In 2006, the Naval Institute conducted a port security conference in the old Immigration Court House in lower Manhattan. That location is but a short walk from where the Twin Towers once stood and where the construction of today’s Freedom Tower was under way. In one scenario that was practiced, the fact pattern was similar to what Captain Skinner laid out. The hostile weapon was a containership that, as it entered lower New York’s waters, had a Coast Guard law detachment on board to check the vessel because this transit had originated in Pakistan. But the Coast Guard unit never reported back in after boarding. A prominent member of the NYPD was asked how his department might respond in such a case. The answer was to use an Emergency Services A Team—those ESU officers who, on a rotational basis, are held in reserve to respond to heavy arrest warrants and other urgent tactical law-enforcement emergencies. In this case, reality conflicted with the lack of capability and knowledge by NYPD’s top-level leadership. They had zero experience to attack this threat.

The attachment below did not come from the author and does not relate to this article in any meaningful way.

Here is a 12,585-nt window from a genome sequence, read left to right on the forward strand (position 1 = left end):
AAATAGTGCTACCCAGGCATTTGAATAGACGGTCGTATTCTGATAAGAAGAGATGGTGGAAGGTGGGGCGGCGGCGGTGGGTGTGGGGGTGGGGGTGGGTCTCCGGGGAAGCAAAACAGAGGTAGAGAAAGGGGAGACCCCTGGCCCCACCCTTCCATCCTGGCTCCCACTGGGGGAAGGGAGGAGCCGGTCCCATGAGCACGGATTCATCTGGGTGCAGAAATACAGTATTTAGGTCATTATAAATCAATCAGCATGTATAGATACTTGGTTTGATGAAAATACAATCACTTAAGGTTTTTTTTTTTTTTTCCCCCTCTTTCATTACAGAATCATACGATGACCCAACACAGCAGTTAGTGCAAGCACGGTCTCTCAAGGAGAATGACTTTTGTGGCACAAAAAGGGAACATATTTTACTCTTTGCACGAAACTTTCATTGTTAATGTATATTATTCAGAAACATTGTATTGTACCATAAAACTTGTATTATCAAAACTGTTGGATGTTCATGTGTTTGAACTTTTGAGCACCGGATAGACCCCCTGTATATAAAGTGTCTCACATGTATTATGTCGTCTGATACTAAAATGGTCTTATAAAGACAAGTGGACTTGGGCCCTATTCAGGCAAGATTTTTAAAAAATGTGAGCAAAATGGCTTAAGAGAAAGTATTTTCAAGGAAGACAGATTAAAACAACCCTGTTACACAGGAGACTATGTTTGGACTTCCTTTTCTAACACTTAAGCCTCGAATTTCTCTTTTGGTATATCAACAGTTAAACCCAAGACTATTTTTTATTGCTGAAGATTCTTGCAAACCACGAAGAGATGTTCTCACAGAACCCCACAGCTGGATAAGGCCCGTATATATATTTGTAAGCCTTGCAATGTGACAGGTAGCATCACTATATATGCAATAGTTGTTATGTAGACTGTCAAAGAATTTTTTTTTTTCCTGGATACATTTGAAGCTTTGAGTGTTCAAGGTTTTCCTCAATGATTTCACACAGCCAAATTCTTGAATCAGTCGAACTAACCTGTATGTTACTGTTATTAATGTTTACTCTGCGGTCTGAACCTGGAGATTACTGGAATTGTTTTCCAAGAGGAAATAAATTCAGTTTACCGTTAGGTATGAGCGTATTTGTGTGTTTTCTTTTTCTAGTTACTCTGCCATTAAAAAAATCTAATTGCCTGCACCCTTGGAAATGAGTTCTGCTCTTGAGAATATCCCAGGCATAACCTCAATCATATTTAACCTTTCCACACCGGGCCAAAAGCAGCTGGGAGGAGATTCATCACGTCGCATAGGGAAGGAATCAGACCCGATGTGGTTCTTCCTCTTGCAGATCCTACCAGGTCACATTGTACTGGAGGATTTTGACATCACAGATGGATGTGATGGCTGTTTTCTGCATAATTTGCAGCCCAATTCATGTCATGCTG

In the war game, the suspected containership dispatched all attempts to stop it as it increased speed and rammed a full Staten Island ferry at its Manhattan terminal during rush hour. Upon impact, a large explosive device detonated. The device had a radioactive isotope signature that, in a few short minutes, contaminated much of lower New York City, especially Wall Street, which became a hot zone. The human toll of such an attack would be horrendous. The economic impact would be felt worldwide.
There must be a program to develop tactics and methods to stop ships being used as tools for terrorists. Many experienced active and retired military members, as well as local and state law enforcement officers, have extensive waterborne-operations experience and, given the time and funding, would develop a method for stopping such attacks. These Americans, most with years of combat and extensive law enforcement experience, possess a vast set of skills and knowledge. They need to be identified and asked to serve, train, and observe the vital home water U.S. ports. Their units could be stationed at the former Navy port on Staten Island near the mouth of lower New York Bay, or at the former weapons pier at Earle, New Jersey. Both provide intimate contact with the waters of New York City and New Jersey.